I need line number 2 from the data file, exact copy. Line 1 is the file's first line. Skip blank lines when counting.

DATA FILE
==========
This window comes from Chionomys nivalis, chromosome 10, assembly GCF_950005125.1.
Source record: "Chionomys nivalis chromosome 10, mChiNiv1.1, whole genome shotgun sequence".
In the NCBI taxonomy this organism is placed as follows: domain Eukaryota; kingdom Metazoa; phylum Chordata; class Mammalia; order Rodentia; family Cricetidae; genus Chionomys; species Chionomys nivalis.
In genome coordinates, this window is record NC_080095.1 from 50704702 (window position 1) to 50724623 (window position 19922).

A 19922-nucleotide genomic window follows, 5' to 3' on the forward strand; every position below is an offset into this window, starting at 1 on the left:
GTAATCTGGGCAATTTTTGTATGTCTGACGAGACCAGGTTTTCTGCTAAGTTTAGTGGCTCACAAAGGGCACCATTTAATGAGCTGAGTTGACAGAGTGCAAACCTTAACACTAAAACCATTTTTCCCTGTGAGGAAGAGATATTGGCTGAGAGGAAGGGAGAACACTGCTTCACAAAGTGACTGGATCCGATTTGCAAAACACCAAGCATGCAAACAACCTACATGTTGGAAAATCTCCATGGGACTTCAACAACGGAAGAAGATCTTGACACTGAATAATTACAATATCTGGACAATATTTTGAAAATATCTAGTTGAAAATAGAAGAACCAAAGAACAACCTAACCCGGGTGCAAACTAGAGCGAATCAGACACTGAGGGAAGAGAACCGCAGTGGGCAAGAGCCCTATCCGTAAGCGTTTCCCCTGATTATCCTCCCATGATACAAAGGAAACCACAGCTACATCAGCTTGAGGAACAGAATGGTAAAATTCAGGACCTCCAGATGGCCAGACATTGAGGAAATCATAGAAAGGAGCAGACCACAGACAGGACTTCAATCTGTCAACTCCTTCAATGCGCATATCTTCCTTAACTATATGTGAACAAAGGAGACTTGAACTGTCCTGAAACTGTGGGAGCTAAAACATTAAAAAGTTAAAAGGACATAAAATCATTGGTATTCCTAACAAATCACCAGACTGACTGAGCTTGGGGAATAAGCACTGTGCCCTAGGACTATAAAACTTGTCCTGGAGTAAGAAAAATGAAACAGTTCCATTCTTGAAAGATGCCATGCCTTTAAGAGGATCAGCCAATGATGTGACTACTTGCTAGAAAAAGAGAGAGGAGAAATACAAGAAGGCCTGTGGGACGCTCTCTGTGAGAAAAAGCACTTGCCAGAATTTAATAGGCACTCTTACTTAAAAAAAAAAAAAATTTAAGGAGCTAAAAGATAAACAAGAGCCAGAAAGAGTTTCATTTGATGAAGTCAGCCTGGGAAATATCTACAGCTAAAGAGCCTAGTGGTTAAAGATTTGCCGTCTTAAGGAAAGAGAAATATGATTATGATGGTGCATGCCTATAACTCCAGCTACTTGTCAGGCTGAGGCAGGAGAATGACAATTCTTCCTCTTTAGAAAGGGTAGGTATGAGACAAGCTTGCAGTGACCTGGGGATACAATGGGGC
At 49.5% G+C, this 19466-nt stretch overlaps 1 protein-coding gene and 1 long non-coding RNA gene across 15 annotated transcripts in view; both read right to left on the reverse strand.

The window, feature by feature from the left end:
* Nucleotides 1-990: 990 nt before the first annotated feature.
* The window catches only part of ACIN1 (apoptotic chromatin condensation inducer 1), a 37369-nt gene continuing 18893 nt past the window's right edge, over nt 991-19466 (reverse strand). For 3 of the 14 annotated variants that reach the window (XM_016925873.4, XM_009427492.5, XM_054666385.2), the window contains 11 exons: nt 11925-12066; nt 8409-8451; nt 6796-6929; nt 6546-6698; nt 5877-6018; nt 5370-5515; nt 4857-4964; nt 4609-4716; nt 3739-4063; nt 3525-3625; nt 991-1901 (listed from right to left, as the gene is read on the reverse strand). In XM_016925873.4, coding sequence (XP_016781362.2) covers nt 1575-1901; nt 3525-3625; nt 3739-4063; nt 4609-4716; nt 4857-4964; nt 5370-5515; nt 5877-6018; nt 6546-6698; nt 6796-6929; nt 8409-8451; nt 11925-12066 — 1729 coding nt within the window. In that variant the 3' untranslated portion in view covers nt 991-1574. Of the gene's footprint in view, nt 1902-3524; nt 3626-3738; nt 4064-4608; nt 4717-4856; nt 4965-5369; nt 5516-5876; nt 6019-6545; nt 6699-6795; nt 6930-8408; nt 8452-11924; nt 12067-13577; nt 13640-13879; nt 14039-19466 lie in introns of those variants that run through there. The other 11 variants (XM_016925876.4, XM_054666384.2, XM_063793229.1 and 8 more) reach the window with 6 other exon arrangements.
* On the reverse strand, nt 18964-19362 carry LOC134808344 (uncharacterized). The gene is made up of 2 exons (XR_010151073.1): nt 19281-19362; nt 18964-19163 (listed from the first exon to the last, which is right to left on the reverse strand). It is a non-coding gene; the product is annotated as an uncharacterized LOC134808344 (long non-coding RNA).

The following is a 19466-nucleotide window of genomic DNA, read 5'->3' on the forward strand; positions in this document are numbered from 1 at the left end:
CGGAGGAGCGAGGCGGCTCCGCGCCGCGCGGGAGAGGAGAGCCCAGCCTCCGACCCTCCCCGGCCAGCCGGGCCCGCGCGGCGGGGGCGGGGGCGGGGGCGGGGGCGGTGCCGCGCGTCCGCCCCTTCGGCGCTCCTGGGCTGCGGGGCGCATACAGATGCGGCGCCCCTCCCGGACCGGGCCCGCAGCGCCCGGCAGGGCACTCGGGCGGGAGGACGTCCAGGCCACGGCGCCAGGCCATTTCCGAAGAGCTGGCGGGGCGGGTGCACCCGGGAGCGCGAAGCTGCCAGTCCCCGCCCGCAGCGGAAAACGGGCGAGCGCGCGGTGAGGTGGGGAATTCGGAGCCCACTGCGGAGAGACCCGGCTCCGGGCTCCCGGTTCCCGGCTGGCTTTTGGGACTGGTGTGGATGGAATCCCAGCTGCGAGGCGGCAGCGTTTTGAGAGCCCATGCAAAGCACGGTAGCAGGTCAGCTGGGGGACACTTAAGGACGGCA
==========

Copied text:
Source record: "Chionomys nivalis chromosome 10, mChiNiv1.1, whole genome shotgun sequence".